Varner Earns GED, Back in as Magistrate
WHEELING — Janine Varner is once again an Ohio County magistrate after she passed her high school equivalency test without a prep course.
Ohio County Circuit Judge Ronald Wilson swore her back into office Monday morning, just as he first did on Aug. 5. On Sept. 18, the West Virginia Supreme Court suspended Varner amid questions she had not received a high school diploma, and she resigned the following day.
Since then, Varner has worked toward achieving her general equivalency degree. The effort she showed was enough for Wilson to re-appoint her magistrate.
While Varner has a certificate from a technical school, “the question is still out there” as to whether this constitutes a high school education, he said. In the interim, she chose to resign and obtain a GED diploma.
The administrative order Wilson signed Monday states he has found Varner now “has the equivalent of a high school education.”
She will be back in office at the end of the month “if all goes well,” Wilson said.
Varner must go to Charleston and repeat the same course she took in August pertaining to the rudimentary principles of law and procedure. The public has 20 days to challenge her qualifications.
“I admire her for what she did, and it is great when you can reward someone for their accomplishments,” Wilson said. “People who improve themselves deserve to be rewarded.”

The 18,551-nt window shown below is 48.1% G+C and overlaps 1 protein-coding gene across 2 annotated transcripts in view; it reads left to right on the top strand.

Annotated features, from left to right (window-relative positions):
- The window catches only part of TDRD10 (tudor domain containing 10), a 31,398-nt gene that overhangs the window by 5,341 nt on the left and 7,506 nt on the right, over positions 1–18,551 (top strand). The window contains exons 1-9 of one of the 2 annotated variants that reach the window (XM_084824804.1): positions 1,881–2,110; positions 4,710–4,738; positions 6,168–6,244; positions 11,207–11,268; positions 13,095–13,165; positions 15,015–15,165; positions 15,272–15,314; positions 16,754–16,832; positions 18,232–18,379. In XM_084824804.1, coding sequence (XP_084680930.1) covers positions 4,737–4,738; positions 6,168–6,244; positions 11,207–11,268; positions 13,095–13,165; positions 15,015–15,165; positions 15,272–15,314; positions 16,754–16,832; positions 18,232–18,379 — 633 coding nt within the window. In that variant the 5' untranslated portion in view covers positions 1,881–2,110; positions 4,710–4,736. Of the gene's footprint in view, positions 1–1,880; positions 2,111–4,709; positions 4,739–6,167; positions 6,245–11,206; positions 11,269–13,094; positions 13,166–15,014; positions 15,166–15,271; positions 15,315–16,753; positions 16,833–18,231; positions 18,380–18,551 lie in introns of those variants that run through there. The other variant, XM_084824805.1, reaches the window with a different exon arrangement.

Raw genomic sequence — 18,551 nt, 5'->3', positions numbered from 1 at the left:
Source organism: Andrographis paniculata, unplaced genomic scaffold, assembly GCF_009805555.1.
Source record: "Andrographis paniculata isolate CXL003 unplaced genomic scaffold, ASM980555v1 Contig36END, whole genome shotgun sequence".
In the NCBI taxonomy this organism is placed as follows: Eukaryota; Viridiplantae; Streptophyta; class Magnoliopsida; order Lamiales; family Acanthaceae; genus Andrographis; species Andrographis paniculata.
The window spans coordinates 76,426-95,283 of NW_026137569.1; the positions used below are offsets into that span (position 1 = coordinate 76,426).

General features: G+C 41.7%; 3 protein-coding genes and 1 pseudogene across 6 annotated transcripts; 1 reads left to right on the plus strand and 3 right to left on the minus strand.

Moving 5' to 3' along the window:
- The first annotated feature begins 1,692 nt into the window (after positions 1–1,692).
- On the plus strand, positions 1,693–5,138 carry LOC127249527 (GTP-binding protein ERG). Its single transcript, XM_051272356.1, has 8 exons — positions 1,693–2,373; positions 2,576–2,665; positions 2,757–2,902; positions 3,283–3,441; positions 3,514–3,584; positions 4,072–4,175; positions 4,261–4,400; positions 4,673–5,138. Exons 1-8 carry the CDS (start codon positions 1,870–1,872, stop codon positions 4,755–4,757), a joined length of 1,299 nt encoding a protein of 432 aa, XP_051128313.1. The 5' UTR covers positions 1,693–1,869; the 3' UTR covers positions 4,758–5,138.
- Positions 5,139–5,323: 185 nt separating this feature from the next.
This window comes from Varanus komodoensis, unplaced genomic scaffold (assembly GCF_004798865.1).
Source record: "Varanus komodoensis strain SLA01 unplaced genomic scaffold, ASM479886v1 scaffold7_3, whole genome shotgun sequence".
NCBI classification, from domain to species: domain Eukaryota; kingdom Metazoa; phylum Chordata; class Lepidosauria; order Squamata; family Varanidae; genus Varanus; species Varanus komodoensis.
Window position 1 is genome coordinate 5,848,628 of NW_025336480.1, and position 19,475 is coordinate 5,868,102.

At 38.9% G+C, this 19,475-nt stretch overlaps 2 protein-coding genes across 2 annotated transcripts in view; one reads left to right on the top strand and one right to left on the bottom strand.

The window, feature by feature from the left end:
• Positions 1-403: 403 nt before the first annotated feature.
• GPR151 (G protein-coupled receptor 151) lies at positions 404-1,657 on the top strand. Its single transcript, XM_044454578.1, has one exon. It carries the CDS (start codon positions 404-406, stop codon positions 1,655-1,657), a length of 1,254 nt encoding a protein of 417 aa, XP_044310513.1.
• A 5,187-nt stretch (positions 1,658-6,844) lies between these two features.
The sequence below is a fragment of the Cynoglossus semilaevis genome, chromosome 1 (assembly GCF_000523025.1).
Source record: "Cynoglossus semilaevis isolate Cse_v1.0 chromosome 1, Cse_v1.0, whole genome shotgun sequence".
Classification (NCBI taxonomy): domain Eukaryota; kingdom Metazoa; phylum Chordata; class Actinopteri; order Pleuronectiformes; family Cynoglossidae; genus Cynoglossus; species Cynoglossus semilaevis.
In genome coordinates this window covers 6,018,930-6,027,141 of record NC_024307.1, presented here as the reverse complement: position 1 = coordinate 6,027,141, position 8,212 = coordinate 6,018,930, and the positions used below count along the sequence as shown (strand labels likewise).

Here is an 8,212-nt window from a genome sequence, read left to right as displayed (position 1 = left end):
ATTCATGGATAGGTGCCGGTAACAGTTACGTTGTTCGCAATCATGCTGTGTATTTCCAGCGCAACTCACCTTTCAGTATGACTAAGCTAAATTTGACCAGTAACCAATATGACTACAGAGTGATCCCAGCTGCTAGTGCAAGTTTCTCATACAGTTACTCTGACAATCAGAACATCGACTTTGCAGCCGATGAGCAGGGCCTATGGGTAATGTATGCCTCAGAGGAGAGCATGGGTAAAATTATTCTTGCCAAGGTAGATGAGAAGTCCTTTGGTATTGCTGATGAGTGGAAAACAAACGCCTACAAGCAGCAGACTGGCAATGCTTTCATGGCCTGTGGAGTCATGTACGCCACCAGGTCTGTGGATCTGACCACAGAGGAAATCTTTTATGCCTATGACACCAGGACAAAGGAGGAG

He said 16 percent of West Virginians don’t have a high school degree, and that a high school diploma isn’t a requirement to be U.S. president.
Following Varner’s resignation last month, Wilson said he began receiving letters from local residents interested in serving as magistrate.
“A number of people applied for the job thinking it was an open position, but it never really was,” Wilson said.
He said he told her if she achieved her high school equivalency diploma in a timely fashion, he would re-appoint her magistrate.
Varner released a statement Monday afternoon through her attorney Teresa Toriseva saying she was grateful to Wilson for placing his trust in her and reminding her of her value as a public servant.
“It is because of him, and the support she has received from so many in the public, that she had the confidence and the motivation to push through and take the (high school equivalency exam,” the statement reads.
It included a quote from Varner.
“Everyone should remember it is never too late to get your high school diploma or even go back to college,” she said. “Education is a lifetime experience.”